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Nat Commun. 2016 Feb 18;7:10708. doi: 10.1038/ncomms10708.

Cryo-EM structures of the eukaryotic replicative helicase bound to a translocation substrate.

Author information

1
Macromolecular Machines, Clare Hall Laboratory, The Francis Crick Institute, Blanche Lane, South Mimms EN6 3LD, UK.
2
National Institute for Biological Standards and Control, Microscopy and Imaging, Blanche Lane, South Mimms EN6 3QG, UK.
3
Section of Virology and Single Molecule Imaging Group, Department of Medicine, MRC Clinical Centre, Imperial College London, London W12 0NN, UK.
4
Division of Structural Biology, Wellcome Trust Centre for Human Genetics, University of Oxford, Roosevelt Drive, Oxford OX3 7BN, UK.

Abstract

The Cdc45-MCM-GINS (CMG) helicase unwinds DNA during the elongation step of eukaryotic genome duplication and this process depends on the MCM ATPase function. Whether CMG translocation occurs on single- or double-stranded DNA and how ATP hydrolysis drives DNA unwinding remain open questions. Here we use cryo-electron microscopy to describe two subnanometre resolution structures of the CMG helicase trapped on a DNA fork. In the predominant state, the ring-shaped C-terminal ATPase of MCM is compact and contacts single-stranded DNA, via a set of pre-sensor 1 hairpins that spiral around the translocation substrate. In the second state, the ATPase module is relaxed and apparently substrate free, while DNA intimately contacts the downstream amino-terminal tier of the MCM motor ring. These results, supported by single-molecule FRET measurements, lead us to suggest a replication fork unwinding mechanism whereby the N-terminal and AAA+ tiers of the MCM work in concert to translocate on single-stranded DNA.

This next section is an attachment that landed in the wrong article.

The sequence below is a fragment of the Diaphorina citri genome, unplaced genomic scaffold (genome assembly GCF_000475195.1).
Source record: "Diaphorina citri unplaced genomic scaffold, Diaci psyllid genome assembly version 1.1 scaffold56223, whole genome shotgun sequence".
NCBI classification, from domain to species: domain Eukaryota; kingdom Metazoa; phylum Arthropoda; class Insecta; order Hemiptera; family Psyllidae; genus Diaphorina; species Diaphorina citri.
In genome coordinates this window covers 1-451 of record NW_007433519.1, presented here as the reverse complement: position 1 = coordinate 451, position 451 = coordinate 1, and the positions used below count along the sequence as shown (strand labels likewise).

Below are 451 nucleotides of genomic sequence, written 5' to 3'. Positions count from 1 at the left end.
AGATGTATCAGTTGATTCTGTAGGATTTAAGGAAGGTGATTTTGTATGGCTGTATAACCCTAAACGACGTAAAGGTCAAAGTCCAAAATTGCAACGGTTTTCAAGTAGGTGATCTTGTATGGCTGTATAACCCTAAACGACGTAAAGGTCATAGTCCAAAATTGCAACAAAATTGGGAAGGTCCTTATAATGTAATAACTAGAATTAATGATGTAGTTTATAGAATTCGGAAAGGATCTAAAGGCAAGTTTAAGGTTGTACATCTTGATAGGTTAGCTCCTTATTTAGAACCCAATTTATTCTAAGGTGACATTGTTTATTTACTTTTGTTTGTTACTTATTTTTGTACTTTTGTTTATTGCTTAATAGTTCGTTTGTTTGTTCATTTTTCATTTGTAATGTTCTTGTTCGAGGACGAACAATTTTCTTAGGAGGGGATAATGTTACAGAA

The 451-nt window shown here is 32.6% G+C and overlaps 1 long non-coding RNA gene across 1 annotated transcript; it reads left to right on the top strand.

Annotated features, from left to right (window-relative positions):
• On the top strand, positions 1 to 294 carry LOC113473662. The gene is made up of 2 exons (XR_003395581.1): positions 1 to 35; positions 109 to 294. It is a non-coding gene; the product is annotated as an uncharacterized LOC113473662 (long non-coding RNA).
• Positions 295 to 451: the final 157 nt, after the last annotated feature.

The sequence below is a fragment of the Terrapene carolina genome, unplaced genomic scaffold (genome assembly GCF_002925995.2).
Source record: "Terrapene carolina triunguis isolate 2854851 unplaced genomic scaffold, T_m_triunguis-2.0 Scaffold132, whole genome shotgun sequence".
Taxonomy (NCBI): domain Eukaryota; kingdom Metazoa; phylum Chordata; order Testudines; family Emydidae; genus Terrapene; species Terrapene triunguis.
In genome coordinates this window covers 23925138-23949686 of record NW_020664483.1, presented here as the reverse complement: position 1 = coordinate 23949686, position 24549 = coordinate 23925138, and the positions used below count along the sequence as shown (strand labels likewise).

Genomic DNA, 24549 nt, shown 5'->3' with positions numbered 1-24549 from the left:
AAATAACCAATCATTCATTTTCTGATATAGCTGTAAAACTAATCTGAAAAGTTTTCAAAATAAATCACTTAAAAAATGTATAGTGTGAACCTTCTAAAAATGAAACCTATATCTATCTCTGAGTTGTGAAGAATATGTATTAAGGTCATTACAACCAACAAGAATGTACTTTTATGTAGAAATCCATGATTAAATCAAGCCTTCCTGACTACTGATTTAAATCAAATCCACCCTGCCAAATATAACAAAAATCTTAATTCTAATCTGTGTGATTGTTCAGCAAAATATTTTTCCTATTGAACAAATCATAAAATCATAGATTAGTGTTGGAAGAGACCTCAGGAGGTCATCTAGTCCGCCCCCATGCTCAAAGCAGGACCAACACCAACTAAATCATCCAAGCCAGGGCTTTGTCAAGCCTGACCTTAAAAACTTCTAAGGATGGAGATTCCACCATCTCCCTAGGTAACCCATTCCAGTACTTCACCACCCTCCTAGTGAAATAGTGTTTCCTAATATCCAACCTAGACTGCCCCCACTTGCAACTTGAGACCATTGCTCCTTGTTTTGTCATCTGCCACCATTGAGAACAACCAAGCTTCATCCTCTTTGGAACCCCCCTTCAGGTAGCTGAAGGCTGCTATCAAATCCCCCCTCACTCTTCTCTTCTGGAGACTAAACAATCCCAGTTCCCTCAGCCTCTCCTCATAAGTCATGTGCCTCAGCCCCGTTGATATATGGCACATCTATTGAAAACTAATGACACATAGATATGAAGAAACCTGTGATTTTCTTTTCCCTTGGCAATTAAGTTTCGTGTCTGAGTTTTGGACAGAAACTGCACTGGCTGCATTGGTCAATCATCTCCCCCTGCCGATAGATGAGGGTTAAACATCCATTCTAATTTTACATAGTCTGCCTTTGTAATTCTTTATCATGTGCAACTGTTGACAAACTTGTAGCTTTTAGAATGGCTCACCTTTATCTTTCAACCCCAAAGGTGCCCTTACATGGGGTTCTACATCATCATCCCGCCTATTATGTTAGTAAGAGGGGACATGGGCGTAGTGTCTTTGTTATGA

PMID:
26888060
PMCID:
PMC4759635
DOI:
10.1038/ncomms10708
[Indexed for MEDLINE]
Free PMC Article

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